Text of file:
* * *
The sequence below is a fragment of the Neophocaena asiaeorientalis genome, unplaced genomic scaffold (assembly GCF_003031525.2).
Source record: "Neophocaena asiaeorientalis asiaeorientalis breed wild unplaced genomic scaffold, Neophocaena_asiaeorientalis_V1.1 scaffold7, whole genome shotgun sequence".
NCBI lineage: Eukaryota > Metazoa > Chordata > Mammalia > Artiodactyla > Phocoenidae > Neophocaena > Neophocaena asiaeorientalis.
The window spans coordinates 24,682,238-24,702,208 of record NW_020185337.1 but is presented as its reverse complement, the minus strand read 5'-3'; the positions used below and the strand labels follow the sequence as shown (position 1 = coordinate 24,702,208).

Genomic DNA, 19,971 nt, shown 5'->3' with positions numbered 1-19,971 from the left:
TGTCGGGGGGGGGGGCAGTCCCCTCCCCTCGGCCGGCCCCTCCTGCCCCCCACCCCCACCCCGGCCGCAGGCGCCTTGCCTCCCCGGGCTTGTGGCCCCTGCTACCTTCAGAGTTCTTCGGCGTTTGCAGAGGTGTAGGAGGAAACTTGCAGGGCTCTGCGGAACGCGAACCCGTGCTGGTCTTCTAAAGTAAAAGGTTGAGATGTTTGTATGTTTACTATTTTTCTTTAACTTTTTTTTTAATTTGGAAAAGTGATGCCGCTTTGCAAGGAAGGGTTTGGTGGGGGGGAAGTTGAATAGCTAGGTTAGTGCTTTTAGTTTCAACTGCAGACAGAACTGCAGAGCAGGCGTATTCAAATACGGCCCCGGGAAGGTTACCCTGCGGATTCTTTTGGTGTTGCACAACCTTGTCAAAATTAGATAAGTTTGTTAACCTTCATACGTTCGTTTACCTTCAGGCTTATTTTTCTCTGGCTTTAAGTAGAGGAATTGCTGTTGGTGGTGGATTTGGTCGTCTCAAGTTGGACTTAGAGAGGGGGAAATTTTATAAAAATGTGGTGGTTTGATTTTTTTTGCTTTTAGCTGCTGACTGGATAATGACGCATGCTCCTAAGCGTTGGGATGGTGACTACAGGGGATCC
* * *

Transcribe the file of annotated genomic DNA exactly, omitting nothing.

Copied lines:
The sequence below is a fragment of the Neophocaena asiaeorientalis genome, unplaced genomic scaffold (assembly GCF_003031525.2).
Source record: "Neophocaena asiaeorientalis asiaeorientalis breed wild unplaced genomic scaffold, Neophocaena_asiaeorientalis_V1.1 scaffold7, whole genome shotgun sequence".
NCBI lineage: Eukaryota > Metazoa > Chordata > Mammalia > Artiodactyla > Phocoenidae > Neophocaena > Neophocaena asiaeorientalis.
The window spans coordinates 24,682,238-24,702,208 of record NW_020185337.1 but is presented as its reverse complement, the minus strand read 5'-3'; the positions used below and the strand labels follow the sequence as shown (position 1 = coordinate 24,702,208).

Genomic DNA, 19,971 nt, shown 5'->3' with positions numbered 1-19,971 from the left:
TGTCGGGGGGGGGGGCAGTCCCCTCCCCTCGGCCGGCCCCTCCTGCCCCCCACCCCCACCCCGGCCGCAGGCGCCTTGCCTCCCCGGGCTTGTGGCCCCTGCTACCTTCAGAGTTCTTCGGCGTTTGCAGAGGTGTAGGAGGAAACTTGCAGGGCTCTGCGGAACGCGAACCCGTGCTGGTCTTCTAAAGTAAAAGGTTGAGATGTTTGTATGTTTACTATTTTTCTTTAACTTTTTTTTTAATTTGGAAAAGTGATGCCGCTTTGCAAGGAAGGGTTTGGTGGGGGGGAAGTTGAATAGCTAGGTTAGTGCTTTTAGTTTCAACTGCAGACAGAACTGCAGAGCAGGCGTATTCAAATACGGCCCCGGGAAGGTTACCCTGCGGATTCTTTTGGTGTTGCACAACCTTGTCAAAATTAGATAAGTTTGTTAACCTTCATACGTTCGTTTACCTTCAGGCTTATTTTTCTCTGGCTTTAAGTAGAGGAATTGCTGTTGGTGGTGGATTTGGTCGTCTCAAGTTGGACTTAGAGAGGGGGAAATTTTATAAAAATGTGGTGGTTTGATTTTTTTTGCTTTTAGCTGCTGACTGGATAATGACGCATGCTCCTAAGCGTTGGGATGGTGACTACAGGGGATCC